For the third time he passed her outside the doctor’s front door. It was on a Monday, at the same hour as usual. But he was certain he had seen her somewhere even before these encounters, although he had no idea where or when.
Maybe she was also a patient and had an appointment at four, he said to himself as he climbed the stairs to the doctor’s office.
He rang the bell. After a moment or two the door opened, and the doctor let him in. As usual, they walked in silence down the corridor, between shelves filled with books, came to the office and sat down, Roberto in front of the desk, the doctor behind it.
“So, how are things today? Last time you were in a bad mood.”
“I’m better today. I don’t know why, but as I was coming up the stairs, I remembered an old story from my first years in the Carabinieri.”
“After finishing the officers’ training academy, I was posted as a sergeant to a station in a small town in Milan province.”
“Was that normal for a first posting?”
“Oh, yes, perfectly normal. It was a quiet place. Too quiet in fact; nothing ever happened. The commanding officer – an elderly marshal – was a peaceable character who always liked to sort things out in a good-natured way. I don’t think he even liked arresting people. Not that there were many arrests anyway. A few petty crooks, a few small-time drug dealers at most.”
“How about you?”
“Did you like arresting people?” Roberto hesitated for a moment.
“Put like that, it doesn’t sound very good, I guess, but yes, I did. A real law-enforcement officer – and not all carabinieri, not all policeman are – lives for arrests. From a professional point of view, I mean. If you do your work well, in the end you want to see the result, and there’s no point in denying that the result you’re looking for is someone ending up behind bars.”
Roberto thought a moment longer about what he had just said. It was something he’d always taken for granted but, formulated as a coherent thought and uttered out loud, it acquired an unexpected, even unpleasant significance. He shook his head, and made an effort to get back to his story.
“One day I’m at the barber’s when I hear shouts from the street, and I look out and see a woman running, dragging a child after her. I stand up and remove my towel. The barber’s really alarmed and tells me not to do anything stupid. But we’re in the North, I think to myself, why’s he telling me that? Things like this happen in the South. I tell him I’m a carabiniere, though he already knows that, and then I run out and catch up with the woman.”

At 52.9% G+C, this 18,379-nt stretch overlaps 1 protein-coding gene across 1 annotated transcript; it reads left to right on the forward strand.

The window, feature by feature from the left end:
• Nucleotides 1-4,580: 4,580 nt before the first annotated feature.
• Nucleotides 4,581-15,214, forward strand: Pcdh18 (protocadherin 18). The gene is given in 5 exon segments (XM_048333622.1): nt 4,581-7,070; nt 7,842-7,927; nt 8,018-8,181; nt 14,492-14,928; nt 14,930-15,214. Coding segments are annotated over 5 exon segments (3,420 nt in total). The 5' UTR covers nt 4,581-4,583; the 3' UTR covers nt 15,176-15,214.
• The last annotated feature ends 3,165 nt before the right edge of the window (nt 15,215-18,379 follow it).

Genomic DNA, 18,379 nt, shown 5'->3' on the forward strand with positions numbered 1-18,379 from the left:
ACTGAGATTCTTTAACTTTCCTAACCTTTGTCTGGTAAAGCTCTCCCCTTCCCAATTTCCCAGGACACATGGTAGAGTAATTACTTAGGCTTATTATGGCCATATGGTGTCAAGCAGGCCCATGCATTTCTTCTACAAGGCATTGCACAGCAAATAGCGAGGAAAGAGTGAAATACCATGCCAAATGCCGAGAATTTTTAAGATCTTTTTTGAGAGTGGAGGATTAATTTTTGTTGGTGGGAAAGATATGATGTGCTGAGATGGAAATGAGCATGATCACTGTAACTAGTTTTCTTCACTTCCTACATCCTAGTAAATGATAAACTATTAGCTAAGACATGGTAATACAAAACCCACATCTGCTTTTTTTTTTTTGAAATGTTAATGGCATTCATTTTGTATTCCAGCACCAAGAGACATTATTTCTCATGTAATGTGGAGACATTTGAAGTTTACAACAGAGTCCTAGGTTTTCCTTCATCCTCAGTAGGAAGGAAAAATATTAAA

“What had happened?”
“There was a bank robbery in progress, about a hundred yards away.”
“I remember everything very well. I took out my pistol, slid the rack back to load it, lowered the hammer to avoid a shot going off accidentally, and moved. When I got to the corner, just before the entrance to the bank, I noticed a Volvo with its engine on, but nobody inside.”
“It was outside the bank?”
“No, it was round the corner. About thirty yards from the entrance, but in a side street. The bank was on the high street. I got in, switched off the engine and took the keys.”
“But why had they left the car unattended?”
“The two who had gone into the bank were taking their time, and the driver had gone in to tell them to hurry up. Obviously, we only found that out later. I’d just turned the corner when I saw them all come out. I tried to remember what they’d told us in training about what to do in such a situation.”
“What had they told you?”
“Not to do anything stupid. If there was a robbery, we had to call for back-up and keep an eye on the situation, but avoid going in on our own.”
“So the barber wasn’t wrong.”
“At that particular moment, I forgot all about what I’d been taught.”
“They were armed, obviously?”
“Two guns. When I saw them come out I shouted ‘Halt! Carabinieri!’ I remembered that because I’d repeated it so many times to myself, waiting for the first opportunity to arise.”
It struck Roberto that he had almost never told this story before, and he had the feeling that behind this one memory were a whole heap of others. For a few moments he felt overwhelmed, and couldn’t continue. He didn’t think he could tell any story at all, because he’d be unable to choose which one to tell.
“So you said, ‘Halt! Carabinieri!’ And then what happened?” The doctor’s voice set the stalled mechanism back in motion.